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for events the day of Friday, February 5, 2016.

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Friday, February 5, 2016

2:00 pm in 445 Altgeld Hall,Friday, February 5, 2016

An introduction to metric-measure spaces supporting a Poincare inequality

Derek Jung (UIUC Math)

Abstract: A special case of the Sobolev Embedding Theorem states that if $u\in W^{1,p}(\mathbb{R}^n)$ and, $p\in[1,n)$ the $\frac{np}{n-p}$-integral of $u$ is dominated by the $p$-integral of its gradient. In Euclidean spaces, one has control over the size of a Sobolev function by the size of its gradient. Now suppose we consider metric-measure spaces on which we have similar control locally. We say that a metric-measure space supports a Poincare inequality if the size of every measurable function is controlled by the size of its upper gradients, in the sense of averaged integrals over balls. Examples of such spaces include Euclidean spaces and compact Riemannian manifolds. In this talk, I will state properties that these metric-measure spaces share and show the typical techniques one employs when working in these spaces. Knowledge of Math 540 is assumed.

2:00 pm in 447 Altgeld Hall,Friday, February 5, 2016

The Batalin-Vilkovisky formalism of the spinning particle

Ezra Getzler   [email] (Northwestern University)

Abstract: We show that the axiom of Felder and Kazhdan on the vanishing of the cohomology groups in negative degree associated to solutions of the classical master equation in the Batalin-Vilkovisky formalism is violated by the spinning particle in a flat background coupled to D=1 supergravity. In this model, there are nontrivial cohomology groups in all negative degrees, regardless of the dimension of the spacetime in which the spinning particle is propagating.

4:00 pm in 241 Altgeld Hall,Friday, February 5, 2016

Caucusing for Curvature Bounds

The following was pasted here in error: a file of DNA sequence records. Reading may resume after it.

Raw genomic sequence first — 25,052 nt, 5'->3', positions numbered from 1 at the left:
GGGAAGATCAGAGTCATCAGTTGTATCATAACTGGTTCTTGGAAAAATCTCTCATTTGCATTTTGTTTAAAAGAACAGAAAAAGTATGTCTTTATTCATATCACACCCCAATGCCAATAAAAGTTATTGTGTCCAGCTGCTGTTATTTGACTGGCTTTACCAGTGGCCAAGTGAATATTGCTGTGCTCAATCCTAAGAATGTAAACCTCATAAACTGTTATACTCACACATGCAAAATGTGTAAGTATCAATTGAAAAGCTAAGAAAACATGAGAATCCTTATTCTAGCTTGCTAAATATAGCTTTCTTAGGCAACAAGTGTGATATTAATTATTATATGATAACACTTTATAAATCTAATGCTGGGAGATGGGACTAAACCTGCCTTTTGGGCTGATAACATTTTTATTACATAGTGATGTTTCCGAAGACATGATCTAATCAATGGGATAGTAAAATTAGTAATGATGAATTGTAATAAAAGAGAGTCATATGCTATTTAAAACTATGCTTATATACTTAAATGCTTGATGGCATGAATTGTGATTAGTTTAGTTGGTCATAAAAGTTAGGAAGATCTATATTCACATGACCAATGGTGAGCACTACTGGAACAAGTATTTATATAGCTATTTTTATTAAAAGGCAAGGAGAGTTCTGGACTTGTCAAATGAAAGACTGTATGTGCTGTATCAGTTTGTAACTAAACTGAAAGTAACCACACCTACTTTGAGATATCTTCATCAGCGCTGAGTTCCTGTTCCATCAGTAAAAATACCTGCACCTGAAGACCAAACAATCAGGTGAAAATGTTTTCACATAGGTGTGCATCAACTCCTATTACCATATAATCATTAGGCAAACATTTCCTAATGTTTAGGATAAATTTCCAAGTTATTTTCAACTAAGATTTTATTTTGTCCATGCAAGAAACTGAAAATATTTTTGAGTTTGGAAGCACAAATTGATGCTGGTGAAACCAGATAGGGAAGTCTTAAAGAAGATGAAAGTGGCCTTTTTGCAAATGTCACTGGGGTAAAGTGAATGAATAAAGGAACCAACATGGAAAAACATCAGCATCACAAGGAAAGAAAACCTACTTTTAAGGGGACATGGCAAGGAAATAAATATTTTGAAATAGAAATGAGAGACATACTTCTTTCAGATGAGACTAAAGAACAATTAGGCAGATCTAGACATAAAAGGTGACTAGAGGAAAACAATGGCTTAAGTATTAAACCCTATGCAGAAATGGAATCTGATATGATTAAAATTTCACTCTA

Bill Karr (UIUC Math)

Abstract: Alexandrov geometry is the study of non-smooth analogs of Riemannian manifolds with curvature bounded from below or above. Alexandrov spaces often arise as "limits" of Riemannian manifolds with sectional curvature bounds or as orbifolds where the underlying space is a Riemannian manifold with a sectional curvature bound. We will define Alexandrov spaces, Gromov-Hausdorff limits, and then look at some results as well as some open questions about spaces with curvature bounds. The talk is meant to be a showcase of some interesting topics that might be studied in an introductory reading group on Alexandrov geometry.

4:00 pm in 345 Altgeld Hall,Friday, February 5, 2016

Borel equivalence relations and cardinal algebras (Part I) by Alexander S. Kechris and Henry L. Macdonald

Anton Bernshteyn (UIUC)

Abstract: For a Borel equivalence relation $E$ on a Borel space $X$, let $nE$ denote the direct sum of $n$ copies of $E$, i.e., the equivalence relation $F$ on $X \times \{1, \ldots, n\}$ such that $(x, i)F(y,j)$ if and only if $i = j$ and $xEy$. Suppose that $E$ and $F$ are countable Borel equivalence relations such that $nE$ is Borel reducible to $nF$. Does this imply that $E$ is Borel reducible to $F$? It turns out that the answers to this and several other questions about the Borel reducibility preorder can be obtained purely algebraically using the theory of cardinal algebras. This theory was developed by Tarski in the late 1940s in order to study the properties of cardinal addition in the absence of the full Axiom of Choice and has been largely forgotten since then. In this series of talks we will survey Tarski's results on cardinal algebras and see how they transfer to the Borel reducibility setting.